The Effectiveness of Renewable Portfolio Standards in Reducing Carbon Emissions in the US Electricity Sector

Open Access
Gautam, Suman
Graduate Program:
Energy and Mineral Engineering
Master of Science
Document Type:
Master Thesis
Date of Defense:
May 31, 2012
Committee Members:
  • R J Briggs, Thesis Advisor
  • Renewable Portfolio Standards
  • Carbon Emissions
  • Selection bias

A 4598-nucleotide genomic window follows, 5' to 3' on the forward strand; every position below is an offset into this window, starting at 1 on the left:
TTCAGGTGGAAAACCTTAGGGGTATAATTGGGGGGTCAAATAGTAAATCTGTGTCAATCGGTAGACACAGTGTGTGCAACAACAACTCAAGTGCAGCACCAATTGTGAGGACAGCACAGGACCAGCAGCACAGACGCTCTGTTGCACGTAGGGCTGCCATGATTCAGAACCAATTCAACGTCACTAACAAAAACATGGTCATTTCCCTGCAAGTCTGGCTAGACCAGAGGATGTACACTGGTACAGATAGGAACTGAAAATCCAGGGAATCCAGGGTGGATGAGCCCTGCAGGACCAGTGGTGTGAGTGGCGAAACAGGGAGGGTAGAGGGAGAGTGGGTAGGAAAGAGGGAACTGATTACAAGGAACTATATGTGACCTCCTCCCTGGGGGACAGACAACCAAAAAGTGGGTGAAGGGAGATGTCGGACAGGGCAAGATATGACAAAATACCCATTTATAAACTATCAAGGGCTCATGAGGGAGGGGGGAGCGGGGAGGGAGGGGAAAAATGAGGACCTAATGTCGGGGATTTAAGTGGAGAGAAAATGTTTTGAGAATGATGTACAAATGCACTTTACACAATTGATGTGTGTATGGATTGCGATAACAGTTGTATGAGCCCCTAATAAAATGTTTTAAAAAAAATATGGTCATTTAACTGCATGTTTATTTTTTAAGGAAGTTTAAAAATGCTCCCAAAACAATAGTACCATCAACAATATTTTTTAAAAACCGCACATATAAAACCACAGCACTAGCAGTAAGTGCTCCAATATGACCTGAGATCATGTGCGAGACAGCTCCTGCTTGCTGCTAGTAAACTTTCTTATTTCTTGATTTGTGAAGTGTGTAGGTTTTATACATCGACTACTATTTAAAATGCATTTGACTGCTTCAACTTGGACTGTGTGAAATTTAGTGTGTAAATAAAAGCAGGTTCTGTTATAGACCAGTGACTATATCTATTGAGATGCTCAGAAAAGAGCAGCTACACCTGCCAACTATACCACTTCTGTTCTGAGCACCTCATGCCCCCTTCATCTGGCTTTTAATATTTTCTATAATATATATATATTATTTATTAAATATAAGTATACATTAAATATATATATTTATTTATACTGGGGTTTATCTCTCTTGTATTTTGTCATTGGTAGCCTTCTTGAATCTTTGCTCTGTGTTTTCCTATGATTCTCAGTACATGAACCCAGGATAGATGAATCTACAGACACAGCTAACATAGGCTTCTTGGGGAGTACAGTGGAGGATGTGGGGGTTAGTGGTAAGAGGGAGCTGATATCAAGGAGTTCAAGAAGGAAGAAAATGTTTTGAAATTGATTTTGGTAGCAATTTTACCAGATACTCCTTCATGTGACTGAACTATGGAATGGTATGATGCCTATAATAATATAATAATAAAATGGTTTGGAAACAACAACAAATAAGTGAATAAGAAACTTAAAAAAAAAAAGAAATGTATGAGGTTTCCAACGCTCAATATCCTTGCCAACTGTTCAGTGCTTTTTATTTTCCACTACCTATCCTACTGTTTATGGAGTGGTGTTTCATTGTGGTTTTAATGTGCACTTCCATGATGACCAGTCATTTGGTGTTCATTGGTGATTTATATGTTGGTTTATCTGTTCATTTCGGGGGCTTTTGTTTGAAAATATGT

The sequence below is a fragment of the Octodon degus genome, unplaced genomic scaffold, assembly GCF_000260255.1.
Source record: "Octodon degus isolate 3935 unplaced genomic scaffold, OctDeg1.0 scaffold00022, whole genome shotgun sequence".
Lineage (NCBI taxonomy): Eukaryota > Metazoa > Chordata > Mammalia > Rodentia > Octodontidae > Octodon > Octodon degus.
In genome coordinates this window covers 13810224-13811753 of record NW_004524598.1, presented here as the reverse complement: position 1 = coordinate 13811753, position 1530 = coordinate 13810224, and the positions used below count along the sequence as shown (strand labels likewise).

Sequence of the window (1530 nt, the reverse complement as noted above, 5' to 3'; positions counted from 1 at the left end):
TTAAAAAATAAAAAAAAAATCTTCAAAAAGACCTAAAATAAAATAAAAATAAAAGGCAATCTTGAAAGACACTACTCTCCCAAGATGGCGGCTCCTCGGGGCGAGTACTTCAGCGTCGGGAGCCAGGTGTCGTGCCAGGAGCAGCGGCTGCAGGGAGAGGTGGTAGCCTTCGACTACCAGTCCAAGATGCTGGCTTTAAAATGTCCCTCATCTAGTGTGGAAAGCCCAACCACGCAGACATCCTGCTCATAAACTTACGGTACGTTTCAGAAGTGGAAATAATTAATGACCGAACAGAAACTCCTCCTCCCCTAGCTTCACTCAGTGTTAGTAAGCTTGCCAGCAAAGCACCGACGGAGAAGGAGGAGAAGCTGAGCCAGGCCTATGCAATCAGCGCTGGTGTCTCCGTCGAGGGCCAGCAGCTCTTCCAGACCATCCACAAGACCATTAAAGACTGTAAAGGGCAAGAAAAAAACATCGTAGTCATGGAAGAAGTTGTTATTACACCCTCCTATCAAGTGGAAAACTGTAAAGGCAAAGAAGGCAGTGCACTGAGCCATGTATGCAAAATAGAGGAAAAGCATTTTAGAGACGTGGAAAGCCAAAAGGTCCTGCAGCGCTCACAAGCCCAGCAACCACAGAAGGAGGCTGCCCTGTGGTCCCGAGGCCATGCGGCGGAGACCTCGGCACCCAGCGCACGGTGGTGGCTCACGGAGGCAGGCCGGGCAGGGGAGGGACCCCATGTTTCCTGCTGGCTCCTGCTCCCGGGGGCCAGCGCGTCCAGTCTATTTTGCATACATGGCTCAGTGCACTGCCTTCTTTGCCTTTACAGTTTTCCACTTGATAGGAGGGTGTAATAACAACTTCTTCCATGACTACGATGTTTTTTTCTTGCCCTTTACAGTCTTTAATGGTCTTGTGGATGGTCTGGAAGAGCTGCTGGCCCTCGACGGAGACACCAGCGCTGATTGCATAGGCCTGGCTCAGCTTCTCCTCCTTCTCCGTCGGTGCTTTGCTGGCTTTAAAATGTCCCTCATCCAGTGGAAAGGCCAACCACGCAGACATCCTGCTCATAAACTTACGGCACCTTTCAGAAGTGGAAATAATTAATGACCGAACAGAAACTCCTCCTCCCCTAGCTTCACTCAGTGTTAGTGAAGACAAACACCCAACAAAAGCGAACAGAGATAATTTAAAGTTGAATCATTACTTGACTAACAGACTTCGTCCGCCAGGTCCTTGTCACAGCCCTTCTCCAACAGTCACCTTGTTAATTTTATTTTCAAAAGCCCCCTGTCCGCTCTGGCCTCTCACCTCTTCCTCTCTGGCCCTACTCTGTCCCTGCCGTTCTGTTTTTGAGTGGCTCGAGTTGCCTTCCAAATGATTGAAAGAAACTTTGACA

Do renewable portfolio standards (RPS) – a state level policy that requires utility companies to include a minimum percentage of renewable or “alternative” electricity – lower CO2 emissions? A major goal of RPS is to reduce carbon emissions, but to our knowledge no prior study quantifies this impact. The purpose of this paper is to analyze how RPS policy affects carbon emissions and how this impact varies with RPS characteristics. We develop a panel dataset integrating state-level annual data on RPS levels, CO2 emissions, electricity generation, electricity market restructuring, electricity price, fuel prices, and demographic characteristics. The final dataset consists of annual state level data for 48 states comprising from 1997 to 2010. Among 48 states considered in the study, 22 states have mandatory RPS yearly goals in effect by 2010. We use a reduced form econometric analysis with state fixed variables and time fixed effects to study the impacts of RPS yearly targets on carbon emissions. In addition, we address the possible selection problem of state’s decision to adopt and design its RPS policy with the help of three-part Heckit model. The first stage of the Heckit model is the probit selection equation and the second stage is the linear regression with the RPS yearly targets as the dependent variable. From this second-stage, we calculate the linear prediction of RPS yearly targets by restricting observations to non-zero RPS yearly target variable. We use this linear prediction in the main structural equation instead of the actual RPS yearly targets data to find the effect of RPS on CO2 per MWh. The ordinary least squares results show that RPS yearly targets are statistically significant in reducing CO2 per MWh – a ten percentage point increase in RPS yearly mandates improves carbon efficiency by at least 10 percent. While the OLS results show that RPS yearly targets are statistically significant in reducing CO2 per MWh, the regression results of the base model after considering selection problem fail to find the significance of RPS yearly targets in affecting carbon emission efficiency. The closer analysis suggests that the state’s decision to adopt and design its RPS policy is influenced by factors such as neighboring states’ RPS status, shares of fossil-fired generation, and electricity price. These results suggest that state-level RPS policies do not show any effect in reducing carbon emissions after taking account of the selection problem. This study’s findings do not claim that RPS is not effective in reducing CO2 per MWh, rather we conclude that that the underlying characteristics of states enacting RPS policies have more to do with the apparent success of RPS in reducing CO2 per MWh.